As detailed in Arthur C. Clarke’s seminal work 2001: A Space Odyssey (1968), 12 January is the day that the sophisticated artificial intelligence known as HAL 9000 first came into being. To celebrate this momentous occasion, I have decided to christen 12 January as “Rogue A.I. Day” to talk about other instances of A.I. and machinery gaining sentiency and running amok against their human masters.
Released: 17 August 1973
Director: Michael Crichton
Budget: $1.2 million
Stars: Richard Benjamin, James Brolin, Yul Brynner, and Alan Oppenheimer
Following a messy divorce, Peter Martin (Benjamin) is treated to a much-needed vacation by his friend, John Blane (Brolin). The two journey to Westworld, a Wild West-themed amusement park populated by sophisticated androids, and indulge in a number of fantasies. However, when the machines begin to not just break down but go on a murderous rampage, the two find themselves fighting for their lives against the machines, in particular the aggressive Gunslinger (Brynner).
Many years before he came a household name thanks to Jurassic Park (Crichton, 1990), Michael Crichton had already achieved significant success as a writer and had even directed a television film. Wanting to break into the Hollywood mainstream, Critchton produced an original screenplay for his feature-film directorial debut. The result was Westworld, a film that was ahead of its time in many ways, being one of the first examples of a computer virus driving robots or machines into a murderous frenzy, and pioneered several unique filmmaking techniques despite the tight budget, rushed production schedule, and interference from the film studio.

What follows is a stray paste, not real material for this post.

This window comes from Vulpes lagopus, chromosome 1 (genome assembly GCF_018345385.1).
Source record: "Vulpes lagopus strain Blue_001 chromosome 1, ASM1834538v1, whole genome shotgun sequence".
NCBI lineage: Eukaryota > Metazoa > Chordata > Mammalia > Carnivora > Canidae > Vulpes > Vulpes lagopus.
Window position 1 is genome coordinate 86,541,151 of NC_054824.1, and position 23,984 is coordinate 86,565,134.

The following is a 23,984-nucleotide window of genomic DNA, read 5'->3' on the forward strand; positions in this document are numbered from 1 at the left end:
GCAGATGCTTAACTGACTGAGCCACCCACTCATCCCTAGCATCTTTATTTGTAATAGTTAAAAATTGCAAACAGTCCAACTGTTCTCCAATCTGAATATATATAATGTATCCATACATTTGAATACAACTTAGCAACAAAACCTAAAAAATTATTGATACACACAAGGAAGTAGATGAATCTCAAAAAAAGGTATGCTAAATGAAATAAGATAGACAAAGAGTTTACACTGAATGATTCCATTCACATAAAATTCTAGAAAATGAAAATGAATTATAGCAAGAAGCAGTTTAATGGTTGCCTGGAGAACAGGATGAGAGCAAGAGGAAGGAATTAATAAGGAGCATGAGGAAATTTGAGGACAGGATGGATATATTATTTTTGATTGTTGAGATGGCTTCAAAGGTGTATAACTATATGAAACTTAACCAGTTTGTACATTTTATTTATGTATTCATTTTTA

Still, Westworld went on to become Metro-Goldwyn-Mayer’s biggest box office success of that year; it also received high praise at the time, particularly for its effects and Brynner’s chillingly menacing performance. A favourite of mine since childhood, and a clear precursor to science-fiction greats like The Terminator (Cameron, 1984), Westworld inspired both a critically-panned sequel in 1976, an obscure television series that ran for five episodes in 1980, and, after years of speculation regarding a modern-day reboot, an extremely well-received and award winning HBO series that is part-reboot, part-sequel.
Personally, I’ve never been a fan of Westerns; I often find them to be slow and dull and boring to look at as there’s a lot of arid locations and I’ve just never really connected with them. Westworld, though, cuts through that bias thanks in large part to its infusion of science-fiction elements. The film spends quite a bit of time selling us on its premise, which was obviously very new and unique at the time, literally opening with quite a long-winded, if amusing, sequence wherein spokesman Ed Wren (Robert Hogan) introduces the concept of Delos and their android-populated theme parks. He interviews a few random visitors to sell the unique concept of highly sophisticated and realistic robots offering a fully immersive experience and the confidence Delos has in the excitement, safety, customer satisfaction, and appeal of their theme parks